Tuesday has a 15-game main slate at 7:05 pm ET. Let’s jump in.
Although there are 30 pitchers in today’s massive 15-game main slate, only four of them have FanDuel salaries above $8,000:
On DraftKings, five pitchers have salaries of $8,000 or higher, so a similar dynamic exists: There are a lot of ‘options,’ but there aren’t that many ‘real’ options. Narrowing down your player pool seems overwhelming given the slate size, but it could be easier than you think, especially with the Player Pool and Filters functions in our Player Models.
Max Scherzer is the highest-priced option on both sites, and it’s certainly warranted: He’s been excellent in 2017, going for 27.3 and 25.4 DraftKings points in his first two starts, striking out 17 batters, and allowing just eight total hits across 12.2 innings. He’s allowed an elite hard hit rate of just 13 percent in those two outings, and today he gets a Braves team implied for only 3.2 runs. Scherzer’s 8.3 K Prediction is tied for the highest mark in the slate, which (when combined with his Vegas data), paints a pleasant picture (per our Trends tool):
This trend is for all comparable pitchers over the last four years. If we look at just Scherzer’s production in similar spots, it gets even better:
It also doesn’t hurt that Scherzer has a slate-high 91 percent Bargain Rating.
For more on Scherzer, see today’s Three Key MLB Players.
So, lock in Scherzer, right? In a day with few high-end options, you would expect Scherzer to have high ownership, right? (Pro subscribers can review tournament ownership in our DFS Ownership Dashboard shortly after lineups lock.) It turns out that Scherzer’s ownership, though high, may not be prohibitive.
What if I told you — I hope you’re hearing this sentence in a 30-for-30 voice, by the way — that you could roster a pitcher with the exact same K Prediction as Scherzer’s and essentially the same opponent implied run total as Scherzer’s, but at $2,100 and $700 less on DraftKings and FanDuel?
That’s Yu Darvish, who could be quite popular, especially after going for 61.0 FanDuel points in his last start, in which he allowed five hits and zero runs across seven innings while striking out 10 batters. That was easily his best game of the young season, but his other games weren’t too bad either despite the low fantasy totals: He allowed just four hits in each of his first two starts (across 12.1 innings):
Darvish has a nice matchup today against a projected Oakland lineup that ranks 21st in team wOBA this season (.298) and eighth in strikeout rate (23.3 percent). We can use the same trend for Darvish as we did for Scherzer (given their incredible data proximity): He’s been in a similar spot four times over the last couple of years, and he’s averaged 28.01 DraftKings points and a +6.47 Plus/Minus. Both guys have elite upside in positive matchups today; dividing exposure between the two of them may not be a bad move in all types of contest formats.
Quick note: The Nationals-Braves game has a decent chance of precipitation, so monitor that situation this afternoon.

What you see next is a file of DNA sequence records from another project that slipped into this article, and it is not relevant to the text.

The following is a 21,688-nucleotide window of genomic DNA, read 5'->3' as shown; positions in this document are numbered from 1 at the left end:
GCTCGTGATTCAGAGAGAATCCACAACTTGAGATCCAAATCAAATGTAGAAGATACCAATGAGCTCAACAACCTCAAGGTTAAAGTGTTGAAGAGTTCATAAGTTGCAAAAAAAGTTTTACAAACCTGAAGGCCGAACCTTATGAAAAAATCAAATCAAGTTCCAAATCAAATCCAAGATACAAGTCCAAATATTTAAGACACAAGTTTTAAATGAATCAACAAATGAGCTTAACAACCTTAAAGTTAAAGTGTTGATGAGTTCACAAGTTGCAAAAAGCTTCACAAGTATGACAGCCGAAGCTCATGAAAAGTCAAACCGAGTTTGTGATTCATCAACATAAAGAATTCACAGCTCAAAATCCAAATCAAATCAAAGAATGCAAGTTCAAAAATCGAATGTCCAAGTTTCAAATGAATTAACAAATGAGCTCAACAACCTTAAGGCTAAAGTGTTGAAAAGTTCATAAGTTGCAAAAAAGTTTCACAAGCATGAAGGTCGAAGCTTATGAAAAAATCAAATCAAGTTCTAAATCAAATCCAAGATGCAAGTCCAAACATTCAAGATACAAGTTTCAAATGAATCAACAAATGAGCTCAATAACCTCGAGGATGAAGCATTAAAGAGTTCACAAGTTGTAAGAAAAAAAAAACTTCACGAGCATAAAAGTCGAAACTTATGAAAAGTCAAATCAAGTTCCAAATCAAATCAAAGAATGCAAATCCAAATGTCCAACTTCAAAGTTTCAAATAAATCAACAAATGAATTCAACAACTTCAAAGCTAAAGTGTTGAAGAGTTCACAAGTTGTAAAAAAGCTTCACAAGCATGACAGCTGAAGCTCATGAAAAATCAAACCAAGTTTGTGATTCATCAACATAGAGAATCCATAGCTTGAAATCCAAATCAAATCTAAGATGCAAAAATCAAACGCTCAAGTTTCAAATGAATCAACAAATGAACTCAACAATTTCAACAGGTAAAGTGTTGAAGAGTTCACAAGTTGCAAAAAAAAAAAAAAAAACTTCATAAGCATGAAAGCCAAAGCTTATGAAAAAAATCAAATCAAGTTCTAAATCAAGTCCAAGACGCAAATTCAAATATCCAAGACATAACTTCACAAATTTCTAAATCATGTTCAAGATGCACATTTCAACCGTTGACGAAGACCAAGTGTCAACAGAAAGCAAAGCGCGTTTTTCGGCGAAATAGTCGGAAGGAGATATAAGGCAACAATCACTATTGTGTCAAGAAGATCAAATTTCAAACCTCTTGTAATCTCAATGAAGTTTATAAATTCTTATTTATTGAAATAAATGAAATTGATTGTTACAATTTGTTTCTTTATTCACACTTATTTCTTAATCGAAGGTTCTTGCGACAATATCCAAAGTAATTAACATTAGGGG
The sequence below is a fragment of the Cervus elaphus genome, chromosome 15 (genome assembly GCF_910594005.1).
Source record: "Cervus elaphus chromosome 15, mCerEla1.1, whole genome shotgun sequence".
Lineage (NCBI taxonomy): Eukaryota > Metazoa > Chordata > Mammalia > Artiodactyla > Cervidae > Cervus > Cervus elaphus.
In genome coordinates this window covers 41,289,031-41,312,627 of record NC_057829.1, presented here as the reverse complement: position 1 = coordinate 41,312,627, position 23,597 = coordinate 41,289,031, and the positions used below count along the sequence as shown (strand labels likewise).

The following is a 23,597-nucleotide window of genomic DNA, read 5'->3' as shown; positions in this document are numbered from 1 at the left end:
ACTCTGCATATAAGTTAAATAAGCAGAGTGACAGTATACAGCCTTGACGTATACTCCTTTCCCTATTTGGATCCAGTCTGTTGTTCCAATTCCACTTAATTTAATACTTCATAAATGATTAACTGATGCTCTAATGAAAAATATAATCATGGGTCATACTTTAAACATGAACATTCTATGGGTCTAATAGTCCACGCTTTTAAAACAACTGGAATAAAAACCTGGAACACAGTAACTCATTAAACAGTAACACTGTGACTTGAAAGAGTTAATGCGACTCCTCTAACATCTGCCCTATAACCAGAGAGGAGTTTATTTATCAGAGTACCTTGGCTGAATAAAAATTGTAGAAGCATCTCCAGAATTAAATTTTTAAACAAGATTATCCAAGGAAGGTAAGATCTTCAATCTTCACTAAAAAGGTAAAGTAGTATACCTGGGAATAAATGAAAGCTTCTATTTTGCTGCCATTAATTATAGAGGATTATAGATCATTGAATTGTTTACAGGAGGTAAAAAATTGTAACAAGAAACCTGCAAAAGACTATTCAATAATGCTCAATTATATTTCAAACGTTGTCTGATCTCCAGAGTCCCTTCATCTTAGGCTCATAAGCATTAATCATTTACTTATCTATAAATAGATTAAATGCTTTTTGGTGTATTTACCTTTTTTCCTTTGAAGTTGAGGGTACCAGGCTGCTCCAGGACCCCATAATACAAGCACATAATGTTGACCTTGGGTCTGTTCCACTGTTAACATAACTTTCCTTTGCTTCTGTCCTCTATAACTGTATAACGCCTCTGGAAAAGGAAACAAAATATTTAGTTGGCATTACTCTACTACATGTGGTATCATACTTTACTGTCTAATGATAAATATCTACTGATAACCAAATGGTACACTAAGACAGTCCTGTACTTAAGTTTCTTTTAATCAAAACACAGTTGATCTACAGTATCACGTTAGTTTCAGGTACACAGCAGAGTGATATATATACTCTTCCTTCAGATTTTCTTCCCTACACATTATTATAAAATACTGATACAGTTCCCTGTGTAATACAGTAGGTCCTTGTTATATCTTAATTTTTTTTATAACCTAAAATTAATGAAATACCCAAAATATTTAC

There are some nice value options, but not in terms of strikeout upside: Scherzer and Darvish’s 8.3 K Predictions dominate the slate:
That said, in terms of Vegas data, there are quite a few excellent options:
There are currently a whopping 10 pitchers with opposing implied run totals of 3.8 or less — and there are still two games without lines in the Astros-Angels and Cubs-Brewers affairs. As you can see above, Luis Severino has excellent Vegas data, especially for a guy who is just $6,500 on DraftKings and $7,700 on FanDuel. He threw a gem in his last start, striking out 11 batters and allowing just five hits and two runs in seven innings pitched. His ownership could be inflated due to recency bias, but he’s also tough to fade, given the White Sox’s implied total and low .291 team wOBA this season — the fifth-lowest mark in the league.
There have been only 43 pitchers over the last four seasons with DraftKings salaries and opposing run totals as low as Severino’s:
Speaking of excellent marks at a low price point: The Dodgers’ Hyun-jin Ryu is at home against the Rockies, who are implied for just 3.3 runs. Ryu has a solid K Prediction of 6.3, and his low $6,600 salary on FanDuel comes with a massive 91 percent Bargain Rating. He also could benefit from ‘negative’ recency bias: Over his first two starts, he’s averaged a FanDuel Plus/Minus of -4.73, missing salary-based expectations each time:
However, his situation isn’t dire: His first two games were 1) in Coors Field and 2) in Chicago against the defending World Series Champions. That’s a brutal start to the year, and finally today he gets a positive environment in Los Angeles against a Rockies team that ranks 23rd in team wOBA this season (.297). His Statcast numbers suggest he hasn’t been that bad either: He’s allowed an exit velocity of just 89 miles per hour on batted balls, and he’s limited hitters to just a 25 percent fly ball rate. People will be terrified of his 1.984 WHIP, but he has positive indicators.